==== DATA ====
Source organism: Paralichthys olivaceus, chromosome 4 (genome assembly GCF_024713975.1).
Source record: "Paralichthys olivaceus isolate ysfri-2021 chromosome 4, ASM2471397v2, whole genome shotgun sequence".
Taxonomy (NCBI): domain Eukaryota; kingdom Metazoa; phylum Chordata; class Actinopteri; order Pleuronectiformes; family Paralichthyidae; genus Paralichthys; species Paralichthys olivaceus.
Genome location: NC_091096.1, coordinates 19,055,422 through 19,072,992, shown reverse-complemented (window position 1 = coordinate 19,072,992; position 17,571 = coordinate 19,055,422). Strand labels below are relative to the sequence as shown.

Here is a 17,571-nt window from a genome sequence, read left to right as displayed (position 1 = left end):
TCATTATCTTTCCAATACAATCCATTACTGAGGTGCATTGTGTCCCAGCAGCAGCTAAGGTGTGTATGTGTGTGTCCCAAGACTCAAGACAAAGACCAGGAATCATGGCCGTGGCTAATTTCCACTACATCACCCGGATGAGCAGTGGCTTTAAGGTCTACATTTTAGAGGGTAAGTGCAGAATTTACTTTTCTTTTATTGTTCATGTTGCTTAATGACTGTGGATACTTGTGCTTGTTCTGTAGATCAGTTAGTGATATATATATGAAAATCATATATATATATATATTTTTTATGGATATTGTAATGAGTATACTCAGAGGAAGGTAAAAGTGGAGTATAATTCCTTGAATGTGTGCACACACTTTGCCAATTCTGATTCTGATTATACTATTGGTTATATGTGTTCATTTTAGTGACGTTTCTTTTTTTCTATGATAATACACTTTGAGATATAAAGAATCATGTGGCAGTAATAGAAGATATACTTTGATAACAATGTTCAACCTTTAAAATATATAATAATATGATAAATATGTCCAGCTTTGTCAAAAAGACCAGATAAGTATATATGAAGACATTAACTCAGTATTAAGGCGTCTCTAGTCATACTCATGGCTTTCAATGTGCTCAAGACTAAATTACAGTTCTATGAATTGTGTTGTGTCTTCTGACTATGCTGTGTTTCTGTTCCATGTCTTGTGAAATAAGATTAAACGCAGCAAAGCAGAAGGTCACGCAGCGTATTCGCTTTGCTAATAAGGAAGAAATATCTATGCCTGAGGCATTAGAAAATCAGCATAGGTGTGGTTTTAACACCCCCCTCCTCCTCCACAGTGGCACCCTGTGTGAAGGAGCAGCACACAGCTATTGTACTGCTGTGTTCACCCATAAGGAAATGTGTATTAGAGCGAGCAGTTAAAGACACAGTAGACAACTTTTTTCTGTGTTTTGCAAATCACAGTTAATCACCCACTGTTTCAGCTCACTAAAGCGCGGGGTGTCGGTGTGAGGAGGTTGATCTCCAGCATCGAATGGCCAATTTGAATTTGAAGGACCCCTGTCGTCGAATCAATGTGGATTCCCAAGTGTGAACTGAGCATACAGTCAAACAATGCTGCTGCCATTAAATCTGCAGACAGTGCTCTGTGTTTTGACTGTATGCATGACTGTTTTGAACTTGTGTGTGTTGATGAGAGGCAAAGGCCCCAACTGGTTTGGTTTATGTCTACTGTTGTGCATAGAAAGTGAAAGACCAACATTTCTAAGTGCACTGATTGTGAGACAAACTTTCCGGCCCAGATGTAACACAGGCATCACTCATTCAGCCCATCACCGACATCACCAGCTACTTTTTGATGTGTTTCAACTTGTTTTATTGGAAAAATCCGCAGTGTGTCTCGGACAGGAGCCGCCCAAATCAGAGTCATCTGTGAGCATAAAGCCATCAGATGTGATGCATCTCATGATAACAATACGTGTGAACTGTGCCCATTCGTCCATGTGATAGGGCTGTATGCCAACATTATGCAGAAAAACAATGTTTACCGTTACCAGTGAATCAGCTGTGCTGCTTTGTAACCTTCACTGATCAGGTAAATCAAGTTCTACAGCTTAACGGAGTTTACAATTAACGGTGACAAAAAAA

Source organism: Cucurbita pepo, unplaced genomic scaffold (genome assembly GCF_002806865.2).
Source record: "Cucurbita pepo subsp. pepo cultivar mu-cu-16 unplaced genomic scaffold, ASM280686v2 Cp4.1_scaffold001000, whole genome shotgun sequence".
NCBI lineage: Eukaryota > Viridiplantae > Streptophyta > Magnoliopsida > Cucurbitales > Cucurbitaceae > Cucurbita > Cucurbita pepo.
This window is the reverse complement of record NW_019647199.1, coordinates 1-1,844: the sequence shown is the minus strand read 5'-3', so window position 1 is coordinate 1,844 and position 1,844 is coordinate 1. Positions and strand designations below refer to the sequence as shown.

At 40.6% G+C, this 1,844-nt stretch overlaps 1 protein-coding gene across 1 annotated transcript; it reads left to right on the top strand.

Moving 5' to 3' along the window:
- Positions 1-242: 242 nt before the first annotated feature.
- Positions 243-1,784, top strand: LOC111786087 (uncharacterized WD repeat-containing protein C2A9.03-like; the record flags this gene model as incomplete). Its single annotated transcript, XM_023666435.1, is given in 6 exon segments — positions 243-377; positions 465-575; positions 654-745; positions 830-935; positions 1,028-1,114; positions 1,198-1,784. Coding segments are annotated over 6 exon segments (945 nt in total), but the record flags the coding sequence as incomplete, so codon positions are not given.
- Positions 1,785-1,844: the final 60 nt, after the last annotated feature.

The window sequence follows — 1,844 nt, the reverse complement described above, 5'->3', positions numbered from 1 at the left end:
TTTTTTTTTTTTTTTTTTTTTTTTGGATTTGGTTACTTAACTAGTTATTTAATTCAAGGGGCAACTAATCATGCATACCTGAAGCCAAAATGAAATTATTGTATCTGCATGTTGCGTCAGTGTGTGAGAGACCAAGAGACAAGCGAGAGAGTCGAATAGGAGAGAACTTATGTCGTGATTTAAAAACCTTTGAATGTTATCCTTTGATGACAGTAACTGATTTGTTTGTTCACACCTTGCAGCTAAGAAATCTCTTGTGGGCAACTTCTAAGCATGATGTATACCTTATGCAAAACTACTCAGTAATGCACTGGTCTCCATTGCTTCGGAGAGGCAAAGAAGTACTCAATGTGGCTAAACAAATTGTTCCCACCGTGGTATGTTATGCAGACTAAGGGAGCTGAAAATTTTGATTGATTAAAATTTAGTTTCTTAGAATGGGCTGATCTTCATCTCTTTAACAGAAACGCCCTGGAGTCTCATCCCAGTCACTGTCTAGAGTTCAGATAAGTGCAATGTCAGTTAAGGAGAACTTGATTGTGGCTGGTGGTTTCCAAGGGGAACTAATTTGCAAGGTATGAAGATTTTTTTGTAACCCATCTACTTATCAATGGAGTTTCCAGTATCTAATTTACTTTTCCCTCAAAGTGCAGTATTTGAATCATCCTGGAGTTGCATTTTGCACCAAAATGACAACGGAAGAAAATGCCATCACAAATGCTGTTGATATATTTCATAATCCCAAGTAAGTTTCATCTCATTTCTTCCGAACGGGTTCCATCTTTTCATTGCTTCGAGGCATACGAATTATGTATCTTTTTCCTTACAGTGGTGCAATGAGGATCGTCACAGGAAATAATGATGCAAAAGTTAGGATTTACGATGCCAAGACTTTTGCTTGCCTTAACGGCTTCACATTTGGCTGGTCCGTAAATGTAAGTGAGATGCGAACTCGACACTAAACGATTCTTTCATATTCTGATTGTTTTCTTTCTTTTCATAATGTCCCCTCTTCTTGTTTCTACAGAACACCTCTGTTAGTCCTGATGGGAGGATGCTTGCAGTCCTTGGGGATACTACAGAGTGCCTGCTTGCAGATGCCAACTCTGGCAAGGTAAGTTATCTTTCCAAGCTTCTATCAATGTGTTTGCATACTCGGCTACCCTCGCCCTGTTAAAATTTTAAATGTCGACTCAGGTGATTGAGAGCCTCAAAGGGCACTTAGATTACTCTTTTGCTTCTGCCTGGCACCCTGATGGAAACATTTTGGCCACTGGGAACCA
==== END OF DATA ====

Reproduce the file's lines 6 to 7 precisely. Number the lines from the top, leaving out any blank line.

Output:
TCATTATCTTTCCAATACAATCCATTACTGAGGTGCATTGTGTCCCAGCAGCAGCTAAGGTGTGTATGTGTGTGTCCCAAGACTCAAGACAAAGACCAGGAATCATGGCCGTGGCTAATTTCCACTACATCACCCGGATGAGCAGTGGCTTTAAGGTCTACATTTTAGAGGGTAAGTGCAGAATTTACTTTTCTTTTATTGTTCATGTTGCTTAATGACTGTGGATACTTGTGCTTGTTCTGTAGATCAGTTAGTGATATATATATGAAAATCATATATATATATATATTTTTTATGGATATTGTAATGAGTATACTCAGAGGAAGGTAAAAGTGGAGTATAATTCCTTGAATGTGTGCACACACTTTGCCAATTCTGATTCTGATTATACTATTGGTTATATGTGTTCATTTTAGTGACGTTTCTTTTTTTCTATGATAATACACTTTGAGATATAAAGAATCATGTGGCAGTAATAGAAGATATACTTTGATAACAATGTTCAACCTTTAAAATATATAATAATATGATAAATATGTCCAGCTTTGTCAAAAAGACCAGATAAGTATATATGAAGACATTAACTCAGTATTAAGGCGTCTCTAGTCATACTCATGGCTTTCAATGTGCTCAAGACTAAATTACAGTTCTATGAATTGTGTTGTGTCTTCTGACTATGCTGTGTTTCTGTTCCATGTCTTGTGAAATAAGATTAAACGCAGCAAAGCAGAAGGTCACGCAGCGTATTCGCTTTGCTAATAAGGAAGAAATATCTATGCCTGAGGCATTAGAAAATCAGCATAGGTGTGGTTTTAACACCCCCCTCCTCCTCCACAGTGGCACCCTGTGTGAAGGAGCAGCACACAGCTATTGTACTGCTGTGTTCACCCATAAGGAAATGTGTATTAGAGCGAGCAGTTAAAGACACAGTAGACAACTTTTTTCTGTGTTTTGCAAATCACAGTTAATCACCCACTGTTTCAGCTCACTAAAGCGCGGGGTGTCGGTGTGAGGAGGTTGATCTCCAGCATCGAATGGCCAATTTGAATTTGAAGGACCCCTGTCGTCGAATCAATGTGGATTCCCAAGTGTGAACTGAGCATACAGTCAAACAATGCTGCTGCCATTAAATCTGCAGACAGTGCTCTGTGTTTTGACTGTATGCATGACTGTTTTGAACTTGTGTGTGTTGATGAGAGGCAAAGGCCCCAACTGGTTTGGTTTATGTCTACTGTTGTGCATAGAAAGTGAAAGACCAACATTTCTAAGTGCACTGATTGTGAGACAAACTTTCCGGCCCAGATGTAACACAGGCATCACTCATTCAGCCCATCACCGACATCACCAGCTACTTTTTGATGTGTTTCAACTTGTTTTATTGGAAAAATCCGCAGTGTGTCTCGGACAGGAGCCGCCCAAATCAGAGTCATCTGTGAGCATAAAGCCATCAGATGTGATGCATCTCATGATAACAATACGTGTGAACTGTGCCCATTCGTCCATGTGATAGGGCTGTATGCCAACATTATGCAGAAAAACAATGTTTACCGTTACCAGTGAATCAGCTGTGCTGCTTTGTAACCTTCACTGATCAGGTAAATCAAGTTCTACAGCTTAACGGAGTTTACAATTAACGGTGACAAAAAAA

Source organism: Cucurbita pepo, unplaced genomic scaffold (genome assembly GCF_002806865.2).